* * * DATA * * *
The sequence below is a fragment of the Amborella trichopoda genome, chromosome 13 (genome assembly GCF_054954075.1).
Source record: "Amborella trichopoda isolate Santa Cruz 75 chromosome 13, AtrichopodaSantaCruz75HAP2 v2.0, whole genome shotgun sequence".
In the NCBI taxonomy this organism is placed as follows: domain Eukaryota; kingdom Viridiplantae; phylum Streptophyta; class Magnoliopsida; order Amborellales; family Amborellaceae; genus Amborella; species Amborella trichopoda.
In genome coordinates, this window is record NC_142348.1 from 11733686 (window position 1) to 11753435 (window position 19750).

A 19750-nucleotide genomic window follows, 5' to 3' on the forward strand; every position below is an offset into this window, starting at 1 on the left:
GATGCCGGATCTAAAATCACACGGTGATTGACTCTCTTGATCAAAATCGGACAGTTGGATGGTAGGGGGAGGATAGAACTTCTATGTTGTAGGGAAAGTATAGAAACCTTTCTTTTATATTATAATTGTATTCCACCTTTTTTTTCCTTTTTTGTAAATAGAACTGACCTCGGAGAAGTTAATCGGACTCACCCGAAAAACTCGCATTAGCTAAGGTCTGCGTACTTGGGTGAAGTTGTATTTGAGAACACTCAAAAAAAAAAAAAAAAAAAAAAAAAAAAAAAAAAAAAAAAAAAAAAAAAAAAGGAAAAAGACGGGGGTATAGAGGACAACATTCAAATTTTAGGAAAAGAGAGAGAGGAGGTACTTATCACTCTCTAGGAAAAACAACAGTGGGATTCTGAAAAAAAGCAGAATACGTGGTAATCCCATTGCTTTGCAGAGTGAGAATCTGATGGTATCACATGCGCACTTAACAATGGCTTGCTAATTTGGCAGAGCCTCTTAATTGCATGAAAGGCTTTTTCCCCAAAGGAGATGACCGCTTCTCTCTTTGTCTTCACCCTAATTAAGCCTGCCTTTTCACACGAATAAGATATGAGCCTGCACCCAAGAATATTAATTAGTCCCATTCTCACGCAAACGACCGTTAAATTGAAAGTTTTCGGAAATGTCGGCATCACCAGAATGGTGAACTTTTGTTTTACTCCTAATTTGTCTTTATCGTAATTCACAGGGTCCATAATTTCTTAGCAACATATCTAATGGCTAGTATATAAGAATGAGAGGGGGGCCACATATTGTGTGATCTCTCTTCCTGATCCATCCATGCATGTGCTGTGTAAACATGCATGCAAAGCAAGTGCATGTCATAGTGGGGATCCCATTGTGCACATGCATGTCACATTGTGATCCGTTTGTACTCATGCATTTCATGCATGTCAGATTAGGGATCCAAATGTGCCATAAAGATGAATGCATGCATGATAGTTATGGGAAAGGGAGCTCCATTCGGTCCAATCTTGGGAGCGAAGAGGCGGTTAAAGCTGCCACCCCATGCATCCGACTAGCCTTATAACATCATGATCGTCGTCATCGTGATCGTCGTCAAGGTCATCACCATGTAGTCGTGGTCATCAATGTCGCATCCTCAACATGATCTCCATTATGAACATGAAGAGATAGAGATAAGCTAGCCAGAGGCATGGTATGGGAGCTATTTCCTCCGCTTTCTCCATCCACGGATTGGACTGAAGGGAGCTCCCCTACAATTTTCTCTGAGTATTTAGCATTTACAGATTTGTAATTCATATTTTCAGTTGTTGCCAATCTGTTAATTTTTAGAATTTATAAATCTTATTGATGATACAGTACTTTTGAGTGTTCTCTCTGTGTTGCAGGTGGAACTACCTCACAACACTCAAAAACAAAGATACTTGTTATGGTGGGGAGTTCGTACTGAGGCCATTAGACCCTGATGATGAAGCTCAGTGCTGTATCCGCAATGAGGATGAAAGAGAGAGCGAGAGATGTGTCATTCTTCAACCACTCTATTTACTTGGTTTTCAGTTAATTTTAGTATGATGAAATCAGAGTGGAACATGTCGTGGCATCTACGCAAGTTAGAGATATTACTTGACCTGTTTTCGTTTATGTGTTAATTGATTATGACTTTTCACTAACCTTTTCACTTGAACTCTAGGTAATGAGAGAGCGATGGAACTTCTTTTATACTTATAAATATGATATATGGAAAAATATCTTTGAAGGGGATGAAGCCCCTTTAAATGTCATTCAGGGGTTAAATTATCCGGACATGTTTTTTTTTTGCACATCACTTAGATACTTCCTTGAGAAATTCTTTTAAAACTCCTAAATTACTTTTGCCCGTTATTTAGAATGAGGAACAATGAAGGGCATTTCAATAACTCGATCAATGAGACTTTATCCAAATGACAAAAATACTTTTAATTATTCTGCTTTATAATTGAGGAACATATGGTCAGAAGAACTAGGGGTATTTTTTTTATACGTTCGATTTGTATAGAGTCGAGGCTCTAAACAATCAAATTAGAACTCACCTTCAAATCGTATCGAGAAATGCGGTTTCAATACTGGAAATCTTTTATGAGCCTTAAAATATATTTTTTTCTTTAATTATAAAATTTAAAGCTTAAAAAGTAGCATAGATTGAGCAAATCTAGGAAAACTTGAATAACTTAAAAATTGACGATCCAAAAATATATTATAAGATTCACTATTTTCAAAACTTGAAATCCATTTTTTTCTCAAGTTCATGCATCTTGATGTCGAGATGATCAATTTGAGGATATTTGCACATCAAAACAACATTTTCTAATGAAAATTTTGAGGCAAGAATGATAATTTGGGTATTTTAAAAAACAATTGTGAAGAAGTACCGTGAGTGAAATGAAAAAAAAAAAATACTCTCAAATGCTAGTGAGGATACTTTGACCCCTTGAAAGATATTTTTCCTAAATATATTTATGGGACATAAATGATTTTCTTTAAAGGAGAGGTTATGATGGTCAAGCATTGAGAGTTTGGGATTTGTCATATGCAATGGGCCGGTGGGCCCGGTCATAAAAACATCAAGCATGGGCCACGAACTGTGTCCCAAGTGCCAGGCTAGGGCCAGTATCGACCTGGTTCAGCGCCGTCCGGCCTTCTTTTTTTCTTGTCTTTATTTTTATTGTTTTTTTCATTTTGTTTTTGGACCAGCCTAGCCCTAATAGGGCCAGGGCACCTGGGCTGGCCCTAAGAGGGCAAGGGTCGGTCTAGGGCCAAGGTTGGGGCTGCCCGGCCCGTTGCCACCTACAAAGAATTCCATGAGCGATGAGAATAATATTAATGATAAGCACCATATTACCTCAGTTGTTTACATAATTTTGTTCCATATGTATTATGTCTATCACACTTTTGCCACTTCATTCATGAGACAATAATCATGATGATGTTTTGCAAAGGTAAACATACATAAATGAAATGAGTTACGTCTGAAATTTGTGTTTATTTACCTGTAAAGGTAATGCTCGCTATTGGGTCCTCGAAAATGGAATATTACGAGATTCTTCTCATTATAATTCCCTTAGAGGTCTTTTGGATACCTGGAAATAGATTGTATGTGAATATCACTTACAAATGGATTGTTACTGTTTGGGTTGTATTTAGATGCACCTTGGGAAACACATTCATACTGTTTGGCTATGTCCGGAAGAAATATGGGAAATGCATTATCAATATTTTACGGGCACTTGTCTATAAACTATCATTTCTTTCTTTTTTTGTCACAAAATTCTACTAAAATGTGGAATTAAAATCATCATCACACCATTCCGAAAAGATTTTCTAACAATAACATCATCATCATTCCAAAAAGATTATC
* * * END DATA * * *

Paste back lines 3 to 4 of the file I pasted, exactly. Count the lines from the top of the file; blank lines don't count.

In the NCBI taxonomy this organism is placed as follows: domain Eukaryota; kingdom Viridiplantae; phylum Streptophyta; class Magnoliopsida; order Amborellales; family Amborellaceae; genus Amborella; species Amborella trichopoda.
In genome coordinates, this window is record NC_142348.1 from 11733686 (window position 1) to 11753435 (window position 19750).